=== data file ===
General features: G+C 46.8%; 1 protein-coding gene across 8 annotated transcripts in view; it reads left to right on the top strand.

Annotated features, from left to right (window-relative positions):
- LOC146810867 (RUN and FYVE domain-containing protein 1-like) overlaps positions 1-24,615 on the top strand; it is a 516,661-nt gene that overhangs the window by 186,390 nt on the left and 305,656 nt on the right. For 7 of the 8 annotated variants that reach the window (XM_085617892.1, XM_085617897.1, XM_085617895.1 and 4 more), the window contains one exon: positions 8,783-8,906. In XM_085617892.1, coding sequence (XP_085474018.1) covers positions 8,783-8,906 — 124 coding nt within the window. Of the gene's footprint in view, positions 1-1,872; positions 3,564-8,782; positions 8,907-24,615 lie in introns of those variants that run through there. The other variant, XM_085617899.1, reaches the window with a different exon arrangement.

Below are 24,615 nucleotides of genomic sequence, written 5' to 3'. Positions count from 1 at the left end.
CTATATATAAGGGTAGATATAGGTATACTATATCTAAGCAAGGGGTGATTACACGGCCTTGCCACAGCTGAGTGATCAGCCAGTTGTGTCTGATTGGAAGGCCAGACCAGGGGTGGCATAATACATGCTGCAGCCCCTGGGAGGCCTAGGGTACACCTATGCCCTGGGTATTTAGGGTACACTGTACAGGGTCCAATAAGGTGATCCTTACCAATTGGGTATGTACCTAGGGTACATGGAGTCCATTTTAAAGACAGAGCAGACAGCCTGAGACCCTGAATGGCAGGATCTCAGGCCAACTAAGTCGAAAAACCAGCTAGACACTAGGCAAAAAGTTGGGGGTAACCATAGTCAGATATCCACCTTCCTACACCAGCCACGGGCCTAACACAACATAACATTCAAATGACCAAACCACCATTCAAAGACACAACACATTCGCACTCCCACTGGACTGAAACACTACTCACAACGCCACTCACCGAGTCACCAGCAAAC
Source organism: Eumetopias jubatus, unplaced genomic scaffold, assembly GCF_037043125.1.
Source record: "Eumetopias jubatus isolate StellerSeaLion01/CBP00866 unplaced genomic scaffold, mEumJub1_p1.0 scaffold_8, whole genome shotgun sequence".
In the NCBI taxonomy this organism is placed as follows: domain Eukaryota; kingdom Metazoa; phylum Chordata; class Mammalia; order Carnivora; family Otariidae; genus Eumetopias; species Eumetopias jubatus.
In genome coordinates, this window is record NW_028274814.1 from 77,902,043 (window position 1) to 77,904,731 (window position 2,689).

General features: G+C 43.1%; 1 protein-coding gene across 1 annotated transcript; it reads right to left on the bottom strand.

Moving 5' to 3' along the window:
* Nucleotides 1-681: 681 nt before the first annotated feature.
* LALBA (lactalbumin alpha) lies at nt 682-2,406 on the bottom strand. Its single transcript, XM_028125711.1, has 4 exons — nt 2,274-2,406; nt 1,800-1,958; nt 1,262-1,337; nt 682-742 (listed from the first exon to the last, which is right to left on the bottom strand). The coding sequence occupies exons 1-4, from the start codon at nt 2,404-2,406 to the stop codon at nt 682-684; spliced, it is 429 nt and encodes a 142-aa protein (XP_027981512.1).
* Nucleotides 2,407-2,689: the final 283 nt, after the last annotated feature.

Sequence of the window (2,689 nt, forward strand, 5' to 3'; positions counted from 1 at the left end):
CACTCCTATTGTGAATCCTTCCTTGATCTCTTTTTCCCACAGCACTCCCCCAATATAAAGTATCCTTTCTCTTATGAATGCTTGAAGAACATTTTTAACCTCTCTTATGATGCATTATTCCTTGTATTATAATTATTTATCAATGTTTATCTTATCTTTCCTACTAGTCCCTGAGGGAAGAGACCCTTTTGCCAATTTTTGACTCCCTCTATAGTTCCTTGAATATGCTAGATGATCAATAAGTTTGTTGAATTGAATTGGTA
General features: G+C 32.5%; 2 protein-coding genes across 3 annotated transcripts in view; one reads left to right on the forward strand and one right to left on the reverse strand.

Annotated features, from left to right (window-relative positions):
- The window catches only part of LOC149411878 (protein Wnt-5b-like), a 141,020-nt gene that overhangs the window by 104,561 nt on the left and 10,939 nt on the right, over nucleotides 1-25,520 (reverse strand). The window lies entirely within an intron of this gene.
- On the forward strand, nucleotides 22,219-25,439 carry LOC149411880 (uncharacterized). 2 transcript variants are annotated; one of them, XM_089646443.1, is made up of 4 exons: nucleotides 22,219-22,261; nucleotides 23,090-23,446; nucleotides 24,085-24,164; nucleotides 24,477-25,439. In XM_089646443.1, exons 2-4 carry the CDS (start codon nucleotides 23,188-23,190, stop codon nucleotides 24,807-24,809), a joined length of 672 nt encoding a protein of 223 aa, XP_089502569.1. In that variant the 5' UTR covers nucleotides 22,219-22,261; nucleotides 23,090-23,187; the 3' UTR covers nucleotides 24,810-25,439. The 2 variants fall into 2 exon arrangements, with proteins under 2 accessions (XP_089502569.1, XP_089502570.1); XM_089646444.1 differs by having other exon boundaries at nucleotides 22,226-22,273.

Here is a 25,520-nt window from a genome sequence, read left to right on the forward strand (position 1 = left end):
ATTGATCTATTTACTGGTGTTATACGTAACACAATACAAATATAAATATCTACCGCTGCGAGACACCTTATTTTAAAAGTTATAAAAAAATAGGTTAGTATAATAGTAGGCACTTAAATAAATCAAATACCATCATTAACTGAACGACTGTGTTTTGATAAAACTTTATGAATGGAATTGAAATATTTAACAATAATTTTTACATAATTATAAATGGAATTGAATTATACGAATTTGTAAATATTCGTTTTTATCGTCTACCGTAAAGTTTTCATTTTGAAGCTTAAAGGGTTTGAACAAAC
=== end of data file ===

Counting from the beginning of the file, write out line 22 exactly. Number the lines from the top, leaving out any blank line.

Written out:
ATTGATCTATTTACTGGTGTTATACGTAACACAATACAAATATAAATATCTACCGCTGCGAGACACCTTATTTTAAAAGTTATAAAAAAATAGGTTAGTATAATAGTAGGCACTTAAATAAATCAAATACCATCATTAACTGAACGACTGTGTTTTGATAAAACTTTATGAATGGAATTGAAATATTTAACAATAATTTTTACATAATTATAAATGGAATTGAATTATACGAATTTGTAAATATTCGTTTTTATCGTCTACCGTAAAGTTTTCATTTTGAAGCTTAAAGGGTTTGAACAAAC